10 Things You Need To Do After a Fender Bender

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A fender bender is a minor car accident, without personal injury or significant damages. Although it might be regarded as harmless, a fender bender is, nevertheless, an auto incident and our Miami-based law firm can help you gather the necessary evidence required in building a case. What would be the top 5 things to know if you are involved in a fender bender?

  • First, pay attention while driving in heavy traffic and in parking lots. Even if the driving speed is presumably low, people seem to lose their attention or patience while waiting. Statistics show that most fender benders occur in parking lots and intersections.
  • Keep your calm. People usually tend to be baffled by unpleasant surprising situations, especially when negative feelings break out after a fender bender. Even if it is a minor incident, make sure everybody is safe and sound after the collision.
  • Be reasonable. Try to discuss reasonably with the other drivers, so you can exchange the car insurance details.
  • Gather evidence for filing a claim. If the context allows you (for instance, if you are not bothering the traffic in the area) collect significant evidence. That means taking photos and notes of the cars, the damages, the place where the fender bender happened.
  • Pay attention to details. You need to have relevant information about the other car or cars involved, in case you'll have to make a legal claim. If the other drivers refuse to collaborate by giving you contact and insurance details, you will have to take information about their car, for example, the license plate number.

The Next 5 Steps for What to Do After a Fender Bender

  • Pay attention before signing any agreements. In some cases, drivers try to make their own settlements after a fender bender; however, this is not entirely recommended or even legal in every state. In the heat of the moment, you may not see things in their accurate importance. Therefore, take your time to think it through or even contact a professional lawyer for counseling.
  • Contact your insurance company no matter if you intend to file a claim or not. Most car insurance companies will provide coverage for minor car accidents in certain conditions. Therefore, contact your insurance company as soon as you can. Read carefully the terms and conditions of your contract and check the required details, to provide the insurance company all the necessary information for a proper coverage.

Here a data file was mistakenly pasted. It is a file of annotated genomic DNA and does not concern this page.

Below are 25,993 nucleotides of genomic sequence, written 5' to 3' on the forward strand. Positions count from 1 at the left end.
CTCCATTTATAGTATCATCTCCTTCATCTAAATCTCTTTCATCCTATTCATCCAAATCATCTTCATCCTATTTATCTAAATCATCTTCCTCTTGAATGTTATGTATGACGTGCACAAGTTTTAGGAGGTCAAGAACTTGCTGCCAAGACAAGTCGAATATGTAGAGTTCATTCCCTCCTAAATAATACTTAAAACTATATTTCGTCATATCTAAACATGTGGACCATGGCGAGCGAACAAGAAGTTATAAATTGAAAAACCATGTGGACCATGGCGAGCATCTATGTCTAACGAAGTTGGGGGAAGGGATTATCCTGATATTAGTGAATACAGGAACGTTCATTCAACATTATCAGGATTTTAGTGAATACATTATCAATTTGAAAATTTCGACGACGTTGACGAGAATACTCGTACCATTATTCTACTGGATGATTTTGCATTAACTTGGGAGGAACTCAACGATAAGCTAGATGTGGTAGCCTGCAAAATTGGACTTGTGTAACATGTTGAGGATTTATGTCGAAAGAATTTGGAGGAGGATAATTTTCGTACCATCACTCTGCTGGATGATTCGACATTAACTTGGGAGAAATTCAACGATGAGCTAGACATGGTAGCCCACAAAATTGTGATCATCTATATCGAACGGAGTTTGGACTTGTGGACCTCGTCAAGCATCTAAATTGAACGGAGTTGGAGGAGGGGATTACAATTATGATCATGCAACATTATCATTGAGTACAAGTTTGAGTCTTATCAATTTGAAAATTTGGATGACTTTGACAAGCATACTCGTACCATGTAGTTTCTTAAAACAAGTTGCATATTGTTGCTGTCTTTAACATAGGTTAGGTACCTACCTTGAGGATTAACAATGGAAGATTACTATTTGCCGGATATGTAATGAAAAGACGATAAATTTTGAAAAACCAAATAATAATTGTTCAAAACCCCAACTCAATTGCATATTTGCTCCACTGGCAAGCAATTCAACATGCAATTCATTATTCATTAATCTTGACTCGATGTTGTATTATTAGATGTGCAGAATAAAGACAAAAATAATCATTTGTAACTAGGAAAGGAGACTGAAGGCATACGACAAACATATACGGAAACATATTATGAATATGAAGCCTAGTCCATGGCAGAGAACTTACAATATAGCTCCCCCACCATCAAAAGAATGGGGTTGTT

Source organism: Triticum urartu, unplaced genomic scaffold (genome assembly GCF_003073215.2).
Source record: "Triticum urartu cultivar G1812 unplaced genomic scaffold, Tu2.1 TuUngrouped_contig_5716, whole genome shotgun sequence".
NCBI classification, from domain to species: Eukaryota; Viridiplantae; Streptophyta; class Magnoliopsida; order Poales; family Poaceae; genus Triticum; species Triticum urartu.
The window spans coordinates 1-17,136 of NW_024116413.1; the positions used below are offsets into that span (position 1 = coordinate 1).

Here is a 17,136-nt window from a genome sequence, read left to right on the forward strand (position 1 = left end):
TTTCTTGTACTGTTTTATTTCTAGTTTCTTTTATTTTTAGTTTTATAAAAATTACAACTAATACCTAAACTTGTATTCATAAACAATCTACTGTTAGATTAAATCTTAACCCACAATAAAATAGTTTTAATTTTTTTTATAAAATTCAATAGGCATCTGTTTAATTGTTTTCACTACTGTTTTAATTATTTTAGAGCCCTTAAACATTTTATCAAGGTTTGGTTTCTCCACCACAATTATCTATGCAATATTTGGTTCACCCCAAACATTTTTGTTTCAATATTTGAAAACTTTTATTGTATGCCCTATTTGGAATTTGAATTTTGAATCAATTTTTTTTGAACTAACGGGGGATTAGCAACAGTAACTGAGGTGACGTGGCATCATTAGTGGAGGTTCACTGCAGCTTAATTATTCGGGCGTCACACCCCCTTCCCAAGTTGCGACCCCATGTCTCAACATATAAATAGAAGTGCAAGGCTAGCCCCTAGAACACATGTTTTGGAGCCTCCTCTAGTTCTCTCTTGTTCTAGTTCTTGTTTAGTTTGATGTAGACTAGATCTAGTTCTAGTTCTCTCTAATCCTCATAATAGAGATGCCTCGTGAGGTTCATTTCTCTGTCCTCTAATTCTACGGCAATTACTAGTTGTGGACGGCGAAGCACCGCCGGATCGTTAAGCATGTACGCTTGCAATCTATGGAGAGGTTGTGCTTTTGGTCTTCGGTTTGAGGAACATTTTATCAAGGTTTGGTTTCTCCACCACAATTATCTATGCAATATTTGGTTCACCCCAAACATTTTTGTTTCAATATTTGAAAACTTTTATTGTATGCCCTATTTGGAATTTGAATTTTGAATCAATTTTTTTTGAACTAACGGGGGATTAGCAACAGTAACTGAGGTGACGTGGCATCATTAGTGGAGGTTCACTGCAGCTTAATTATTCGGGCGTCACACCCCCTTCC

• Make the claim on time. In the state of Florida, the law (Statute of Limitation) will allow filing a claim in a four-year period since the accident took place. After that, you lose the right to sue.
  • Call the police if necessary. If the law requires reporting the fender bender, as it does in many states, a police officer will have to come to the place of the accident. It is in your best interest for them to be there as their reports offer sound evidence.
  • Do not postpone the damage repairs. The law may not include an obligation to make repairs, especially when the mechanical condition of the vehicle is fine. However, what may seem just minor scratches or simply unaesthetic aspects should be taken care of if you want to prevent rust or other future complications.

Injured in a Car Accident? Contact Miami Lawyer Sean M. Cleary

Proving negligence can be a tough legal process, but it is essential if you intend to seek financial compensation for injuries and damages caused to you by another party. Contacting a personal injury lawyer if you've been injured after a car accident can dramatically improve the possibility of seeing justice served. A car accident attorney will be able to:

  • Review your case ad determine what parties might be liable
  • Help you understand your legal rights
  • Gather evidence and documentation to prove the case
  • Go the extra mile to seek the highest level of compensation

With an experienced Miami car accident attorney on your side, experts will be brought in and provide their testimony to support your injury claims and assist in establishing grounds for your case.

Disclaimer: Please note that the information provided on this site is not formal legal advice, also the site does not allow you to form an attorney-client relationship.